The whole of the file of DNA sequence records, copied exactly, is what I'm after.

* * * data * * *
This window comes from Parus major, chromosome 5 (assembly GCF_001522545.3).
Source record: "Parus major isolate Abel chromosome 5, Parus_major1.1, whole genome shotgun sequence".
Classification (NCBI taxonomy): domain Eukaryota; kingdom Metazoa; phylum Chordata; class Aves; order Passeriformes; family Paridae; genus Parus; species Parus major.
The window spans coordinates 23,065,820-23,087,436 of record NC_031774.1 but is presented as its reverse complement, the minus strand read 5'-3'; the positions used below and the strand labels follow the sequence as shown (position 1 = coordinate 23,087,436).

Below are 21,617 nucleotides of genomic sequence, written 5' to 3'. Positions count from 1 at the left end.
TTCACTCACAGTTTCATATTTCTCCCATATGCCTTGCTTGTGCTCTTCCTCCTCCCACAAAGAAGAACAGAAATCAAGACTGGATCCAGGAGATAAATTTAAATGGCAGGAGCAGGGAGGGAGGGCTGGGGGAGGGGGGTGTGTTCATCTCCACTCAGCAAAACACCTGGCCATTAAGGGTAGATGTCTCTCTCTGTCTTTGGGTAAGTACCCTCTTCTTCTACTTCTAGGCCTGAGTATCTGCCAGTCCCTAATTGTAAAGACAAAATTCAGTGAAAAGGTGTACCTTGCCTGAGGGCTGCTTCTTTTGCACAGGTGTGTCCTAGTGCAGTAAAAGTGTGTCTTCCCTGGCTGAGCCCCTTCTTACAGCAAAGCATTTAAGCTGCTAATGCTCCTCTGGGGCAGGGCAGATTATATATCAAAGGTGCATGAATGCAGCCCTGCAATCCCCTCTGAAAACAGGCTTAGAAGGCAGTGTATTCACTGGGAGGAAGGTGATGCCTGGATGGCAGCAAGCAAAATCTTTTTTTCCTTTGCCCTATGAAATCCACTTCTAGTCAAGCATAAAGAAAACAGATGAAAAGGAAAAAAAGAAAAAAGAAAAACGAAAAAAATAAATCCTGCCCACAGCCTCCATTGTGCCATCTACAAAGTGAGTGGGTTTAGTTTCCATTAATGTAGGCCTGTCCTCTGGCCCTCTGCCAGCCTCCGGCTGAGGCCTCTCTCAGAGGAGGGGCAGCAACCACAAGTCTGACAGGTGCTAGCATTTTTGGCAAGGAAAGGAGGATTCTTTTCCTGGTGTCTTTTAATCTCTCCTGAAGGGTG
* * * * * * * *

This window comes from Parus major, chromosome 5 (assembly GCF_001522545.3).
Source record: "Parus major isolate Abel chromosome 5, Parus_major1.1, whole genome shotgun sequence".
Classification (NCBI taxonomy): domain Eukaryota; kingdom Metazoa; phylum Chordata; class Aves; order Passeriformes; family Paridae; genus Parus; species Parus major.
The window spans coordinates 23,065,820-23,087,436 of record NC_031774.1 but is presented as its reverse complement, the minus strand read 5'-3'; the positions used below and the strand labels follow the sequence as shown (position 1 = coordinate 23,087,436).

Below are 21,617 nucleotides of genomic sequence, written 5' to 3'. Positions count from 1 at the left end.
TTCACTCACAGTTTCATATTTCTCCCATATGCCTTGCTTGTGCTCTTCCTCCTCCCACAAAGAAGAACAGAAATCAAGACTGGATCCAGGAGATAAATTTAAATGGCAGGAGCAGGGAGGGAGGGCTGGGGGAGGGGGGTGTGTTCATCTCCACTCAGCAAAACACCTGGCCATTAAGGGTAGATGTCTCTCTCTGTCTTTGGGTAAGTACCCTCTTCTTCTACTTCTAGGCCTGAGTATCTGCCAGTCCCTAATTGTAAAGACAAAATTCAGTGAAAAGGTGTACCTTGCCTGAGGGCTGCTTCTTTTGCACAGGTGTGTCCTAGTGCAGTAAAAGTGTGTCTTCCCTGGCTGAGCCCCTTCTTACAGCAAAGCATTTAAGCTGCTAATGCTCCTCTGGGGCAGGGCAGATTATATATCAAAGGTGCATGAATGCAGCCCTGCAATCCCCTCTGAAAACAGGCTTAGAAGGCAGTGTATTCACTGGGAGGAAGGTGATGCCTGGATGGCAGCAAGCAAAATCTTTTTTTCCTTTGCCCTATGAAATCCACTTCTAGTCAAGCATAAAGAAAACAGATGAAAAGGAAAAAAAGAAAAAAGAAAAACGAAAAAAATAAATCCTGCCCACAGCCTCCATTGTGCCATCTACAAAGTGAGTGGGTTTAGTTTCCATTAATGTAGGCCTGTCCTCTGGCCCTCTGCCAGCCTCCGGCTGAGGCCTCTCTCAGAGGAGGGGCAGCAACCACAAGTCTGACAGGTGCTAGCATTTTTGGCAAGGAAAGGAGGATTCTTTTCCTGGTGTCTTTTAATCTCTCCTGAAGGGTG